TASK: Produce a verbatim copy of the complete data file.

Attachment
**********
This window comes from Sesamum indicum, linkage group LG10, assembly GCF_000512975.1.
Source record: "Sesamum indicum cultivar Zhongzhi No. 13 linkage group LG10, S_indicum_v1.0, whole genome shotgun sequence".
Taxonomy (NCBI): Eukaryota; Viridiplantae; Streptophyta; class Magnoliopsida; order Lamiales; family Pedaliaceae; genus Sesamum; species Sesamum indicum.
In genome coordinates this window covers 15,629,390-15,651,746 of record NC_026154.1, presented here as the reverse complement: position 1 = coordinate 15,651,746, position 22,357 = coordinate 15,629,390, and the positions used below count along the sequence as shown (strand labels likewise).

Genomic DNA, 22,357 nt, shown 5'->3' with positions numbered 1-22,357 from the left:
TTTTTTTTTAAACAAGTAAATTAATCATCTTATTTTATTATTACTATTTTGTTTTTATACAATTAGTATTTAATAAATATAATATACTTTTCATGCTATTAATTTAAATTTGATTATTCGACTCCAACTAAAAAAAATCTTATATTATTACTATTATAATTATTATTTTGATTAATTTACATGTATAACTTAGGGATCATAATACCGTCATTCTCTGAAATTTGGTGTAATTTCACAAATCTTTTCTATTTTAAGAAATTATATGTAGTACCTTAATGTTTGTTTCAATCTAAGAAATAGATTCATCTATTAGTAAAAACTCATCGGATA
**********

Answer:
This window comes from Sesamum indicum, linkage group LG10, assembly GCF_000512975.1.
Source record: "Sesamum indicum cultivar Zhongzhi No. 13 linkage group LG10, S_indicum_v1.0, whole genome shotgun sequence".
Taxonomy (NCBI): Eukaryota; Viridiplantae; Streptophyta; class Magnoliopsida; order Lamiales; family Pedaliaceae; genus Sesamum; species Sesamum indicum.
In genome coordinates this window covers 15,629,390-15,651,746 of record NC_026154.1, presented here as the reverse complement: position 1 = coordinate 15,651,746, position 22,357 = coordinate 15,629,390, and the positions used below count along the sequence as shown (strand labels likewise).

Genomic DNA, 22,357 nt, shown 5'->3' with positions numbered 1-22,357 from the left:
TTTTTTTTTAAACAAGTAAATTAATCATCTTATTTTATTATTACTATTTTGTTTTTATACAATTAGTATTTAATAAATATAATATACTTTTCATGCTATTAATTTAAATTTGATTATTCGACTCCAACTAAAAAAAATCTTATATTATTACTATTATAATTATTATTTTGATTAATTTACATGTATAACTTAGGGATCATAATACCGTCATTCTCTGAAATTTGGTGTAATTTCACAAATCTTTTCTATTTTAAGAAATTATATGTAGTACCTTAATGTTTGTTTCAATCTAAGAAATAGATTCATCTATTAGTAAAAACTCATCGGATA